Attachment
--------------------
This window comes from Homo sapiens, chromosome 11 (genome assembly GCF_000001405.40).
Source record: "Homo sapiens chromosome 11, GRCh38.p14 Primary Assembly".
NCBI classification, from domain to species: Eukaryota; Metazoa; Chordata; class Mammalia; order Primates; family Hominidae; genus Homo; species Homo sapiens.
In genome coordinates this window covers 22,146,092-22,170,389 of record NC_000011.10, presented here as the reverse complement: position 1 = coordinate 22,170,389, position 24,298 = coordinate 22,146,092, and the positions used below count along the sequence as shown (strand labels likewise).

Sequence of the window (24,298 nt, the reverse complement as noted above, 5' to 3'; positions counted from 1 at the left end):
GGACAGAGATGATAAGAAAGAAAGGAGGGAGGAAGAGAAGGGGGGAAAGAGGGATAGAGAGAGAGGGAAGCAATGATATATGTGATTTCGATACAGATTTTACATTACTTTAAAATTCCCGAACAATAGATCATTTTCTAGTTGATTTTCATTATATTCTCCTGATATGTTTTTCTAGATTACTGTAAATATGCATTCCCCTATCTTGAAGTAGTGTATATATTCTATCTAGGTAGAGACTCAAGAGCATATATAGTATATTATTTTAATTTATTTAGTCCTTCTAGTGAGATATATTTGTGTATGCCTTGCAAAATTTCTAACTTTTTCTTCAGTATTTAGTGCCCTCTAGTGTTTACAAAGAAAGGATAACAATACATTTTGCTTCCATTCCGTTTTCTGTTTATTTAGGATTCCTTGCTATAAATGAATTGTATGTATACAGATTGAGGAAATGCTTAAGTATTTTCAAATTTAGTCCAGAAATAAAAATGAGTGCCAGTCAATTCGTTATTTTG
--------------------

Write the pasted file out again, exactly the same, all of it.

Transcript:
This window comes from Homo sapiens, chromosome 11 (genome assembly GCF_000001405.40).
Source record: "Homo sapiens chromosome 11, GRCh38.p14 Primary Assembly".
NCBI classification, from domain to species: Eukaryota; Metazoa; Chordata; class Mammalia; order Primates; family Hominidae; genus Homo; species Homo sapiens.
In genome coordinates this window covers 22,146,092-22,170,389 of record NC_000011.10, presented here as the reverse complement: position 1 = coordinate 22,170,389, position 24,298 = coordinate 22,146,092, and the positions used below count along the sequence as shown (strand labels likewise).

Sequence of the window (24,298 nt, the reverse complement as noted above, 5' to 3'; positions counted from 1 at the left end):
GGACAGAGATGATAAGAAAGAAAGGAGGGAGGAAGAGAAGGGGGGAAAGAGGGATAGAGAGAGAGGGAAGCAATGATATATGTGATTTCGATACAGATTTTACATTACTTTAAAATTCCCGAACAATAGATCATTTTCTAGTTGATTTTCATTATATTCTCCTGATATGTTTTTCTAGATTACTGTAAATATGCATTCCCCTATCTTGAAGTAGTGTATATATTCTATCTAGGTAGAGACTCAAGAGCATATATAGTATATTATTTTAATTTATTTAGTCCTTCTAGTGAGATATATTTGTGTATGCCTTGCAAAATTTCTAACTTTTTCTTCAGTATTTAGTGCCCTCTAGTGTTTACAAAGAAAGGATAACAATACATTTTGCTTCCATTCCGTTTTCTGTTTATTTAGGATTCCTTGCTATAAATGAATTGTATGTATACAGATTGAGGAAATGCTTAAGTATTTTCAAATTTAGTCCAGAAATAAAAATGAGTGCCAGTCAATTCGTTATTTTG